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In Portland, protests and violence continue — 3 months after they began

In Oregon, the city of Portland continues to endure upheaval and violence, three months after the killing of George Floyd sparked unrest. Now, the Wisconsin shooting of Jacob Blake, who is Black, has further ignited public outrage over police use of force and racial injustice. John Yang talks to Oregon Public Broadcasting's Jonathan Levinson about the ongoing dynamics and chance for a solution.

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  • John Yang:

    And in Portland, Oregon, Jacob Blake's shooting has added fuel to nightly protests that began nearly three months ago in response to the killing of George Floyd.

    Jonathan Levinson is a reporter for Oregon Public Broadcasting. He joins us from Portland

    Jonathan, thanks for being with us.

    You heard Gina Barton talk about the dynamic in Milwaukee, how the protests begin peaceful, but then you — as the night goes on, there are these clashes and vandalism.

    You have been on the streets for these last three months in Portland. Help us understand the dynamic there.

  • Jonathan Levinson:

    Yes, there was times over the past 90 days now where we have seen a similar dynamic, where, early in the day, or early evening, there's speeches, and it's a little more tame crowd, and then, later in the evening, it gets a little more confrontational.

    And I don't know if it's a different group that shows up to join in the fray. I think there is an intention behind some of these groups. They want to draw the police out. They want to highlight the violence of policing.

    And so they will do things like throw water bottles or eggs or balloons full of paint, certainly annoying, and the police respond with bull rushes and batons and impact ignitions and tear gas, and just really violence.

    And — sorry?

  • John Yang:

    Yes, I'm sorry. Why don't you finish your thought?

    Actually, let me pick it up there, Jonathan.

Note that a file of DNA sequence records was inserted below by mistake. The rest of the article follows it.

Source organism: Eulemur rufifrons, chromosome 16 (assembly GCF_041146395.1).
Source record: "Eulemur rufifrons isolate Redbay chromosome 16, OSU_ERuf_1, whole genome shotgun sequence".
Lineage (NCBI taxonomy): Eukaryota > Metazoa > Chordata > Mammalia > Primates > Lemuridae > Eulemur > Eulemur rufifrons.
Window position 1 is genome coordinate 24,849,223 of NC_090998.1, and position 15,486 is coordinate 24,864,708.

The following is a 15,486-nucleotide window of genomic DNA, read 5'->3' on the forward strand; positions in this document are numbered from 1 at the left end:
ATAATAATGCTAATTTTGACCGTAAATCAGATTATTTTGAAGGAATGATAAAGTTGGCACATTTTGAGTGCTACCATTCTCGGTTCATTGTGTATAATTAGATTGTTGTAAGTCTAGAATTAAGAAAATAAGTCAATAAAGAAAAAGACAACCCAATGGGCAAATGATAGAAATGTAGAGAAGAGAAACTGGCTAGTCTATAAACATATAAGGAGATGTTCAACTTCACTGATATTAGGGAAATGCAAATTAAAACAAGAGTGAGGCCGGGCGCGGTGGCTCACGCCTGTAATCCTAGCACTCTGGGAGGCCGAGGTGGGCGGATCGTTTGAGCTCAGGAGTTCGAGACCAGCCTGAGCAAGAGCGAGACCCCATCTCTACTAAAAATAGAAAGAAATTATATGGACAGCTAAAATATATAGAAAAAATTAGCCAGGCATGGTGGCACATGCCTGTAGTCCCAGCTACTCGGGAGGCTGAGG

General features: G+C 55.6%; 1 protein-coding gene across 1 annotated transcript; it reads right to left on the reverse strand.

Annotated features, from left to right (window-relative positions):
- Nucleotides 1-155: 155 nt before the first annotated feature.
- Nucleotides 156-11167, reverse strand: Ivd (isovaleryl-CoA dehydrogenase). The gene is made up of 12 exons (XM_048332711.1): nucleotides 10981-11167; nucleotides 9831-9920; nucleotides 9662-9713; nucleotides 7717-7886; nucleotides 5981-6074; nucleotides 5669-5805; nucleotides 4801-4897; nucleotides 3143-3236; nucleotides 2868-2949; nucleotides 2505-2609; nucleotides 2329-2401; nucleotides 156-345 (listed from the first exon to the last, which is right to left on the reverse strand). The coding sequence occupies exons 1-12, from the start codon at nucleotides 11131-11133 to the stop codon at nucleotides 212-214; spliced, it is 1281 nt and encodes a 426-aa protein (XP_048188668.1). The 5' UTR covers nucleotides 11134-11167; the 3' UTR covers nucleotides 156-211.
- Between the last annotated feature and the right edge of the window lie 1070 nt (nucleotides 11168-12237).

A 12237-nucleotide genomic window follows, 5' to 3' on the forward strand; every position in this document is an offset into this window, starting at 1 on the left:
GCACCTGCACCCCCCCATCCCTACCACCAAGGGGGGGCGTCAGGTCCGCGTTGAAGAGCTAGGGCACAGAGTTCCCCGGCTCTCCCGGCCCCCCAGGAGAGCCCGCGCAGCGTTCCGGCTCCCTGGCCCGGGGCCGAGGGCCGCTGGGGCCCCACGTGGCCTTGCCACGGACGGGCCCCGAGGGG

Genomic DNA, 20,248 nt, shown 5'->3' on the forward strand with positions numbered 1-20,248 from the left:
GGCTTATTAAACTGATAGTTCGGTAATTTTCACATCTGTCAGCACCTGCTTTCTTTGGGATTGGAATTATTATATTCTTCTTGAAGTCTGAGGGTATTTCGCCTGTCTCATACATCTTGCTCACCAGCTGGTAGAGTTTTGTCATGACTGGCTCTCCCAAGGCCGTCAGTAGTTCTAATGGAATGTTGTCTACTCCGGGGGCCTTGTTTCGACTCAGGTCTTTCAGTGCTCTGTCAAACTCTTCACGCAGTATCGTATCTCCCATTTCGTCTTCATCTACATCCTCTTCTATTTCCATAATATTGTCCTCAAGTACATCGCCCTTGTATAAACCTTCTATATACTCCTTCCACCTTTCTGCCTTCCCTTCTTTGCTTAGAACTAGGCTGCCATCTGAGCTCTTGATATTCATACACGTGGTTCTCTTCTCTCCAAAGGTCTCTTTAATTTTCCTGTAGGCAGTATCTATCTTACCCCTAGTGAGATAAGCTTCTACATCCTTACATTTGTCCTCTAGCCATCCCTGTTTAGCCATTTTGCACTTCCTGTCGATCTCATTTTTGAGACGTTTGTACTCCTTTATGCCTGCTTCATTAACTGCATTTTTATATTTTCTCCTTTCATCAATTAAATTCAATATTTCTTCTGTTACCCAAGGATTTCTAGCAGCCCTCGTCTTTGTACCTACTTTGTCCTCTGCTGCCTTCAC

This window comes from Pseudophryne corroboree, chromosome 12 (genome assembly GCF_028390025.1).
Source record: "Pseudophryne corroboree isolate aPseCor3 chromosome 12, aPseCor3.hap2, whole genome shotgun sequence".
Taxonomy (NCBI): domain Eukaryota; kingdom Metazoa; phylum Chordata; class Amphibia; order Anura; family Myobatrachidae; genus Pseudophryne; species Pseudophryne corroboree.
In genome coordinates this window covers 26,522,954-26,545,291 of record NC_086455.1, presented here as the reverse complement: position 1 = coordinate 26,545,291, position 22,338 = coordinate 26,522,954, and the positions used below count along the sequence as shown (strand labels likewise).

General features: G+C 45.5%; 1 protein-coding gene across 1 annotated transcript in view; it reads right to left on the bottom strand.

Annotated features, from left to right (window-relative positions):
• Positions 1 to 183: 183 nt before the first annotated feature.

Given this has been going on three months now, does it seem to you that the city leaders, the mayor, Ted Wheeler, who spoke to one of your colleagues, has any sense of how to get this under control, how to balance protecting free amendment — First Amendment, rather, rights of peaceful protests and preventing the violence and vandalism and destruction?

  • Jonathan Levinson:

    It certainly doesn't seem like it.

    Early on, the city council and the mayor pulled somebody from the police bureau and reinvested in the community. That didn't work. And since then, we haven't seen a lot from political leaders. It's been sort of on the police every night to — again, to manage these crowds.

    And if you talk to the police, they say, look, there's only so much we can do. There's only so many tactics we have. At some point, we need policy leaders to step in and lead through policy. And they're not doing that.

  • John Yang:

    You know, there was an argument when the federal agents came in that, if they left, everything would calm down. The governor said that. The state attorney general said that. They did pull back. Things did calm down for a little while, but now things have picked up again.

    How do you explain that?

  • Jonathan Levinson:

    I don't know if anyone really ever bought into that narrative, except for the mayor and the governor and them.

    The protests have been going on, I think it was like 30, 40 days when the federal law enforcement showed up. And as soon as they left, the protesters just returned to their focus to local law enforcement, which it had been from the beginning.

    So, I don't think there was ever any expectation from most people that suddenly the protests would just peter out.

  • John Yang:

    Jonathan Levinson of Oregon Public Broadcasting, thanks so much.

  • Jonathan Levinson:

    Thank you.

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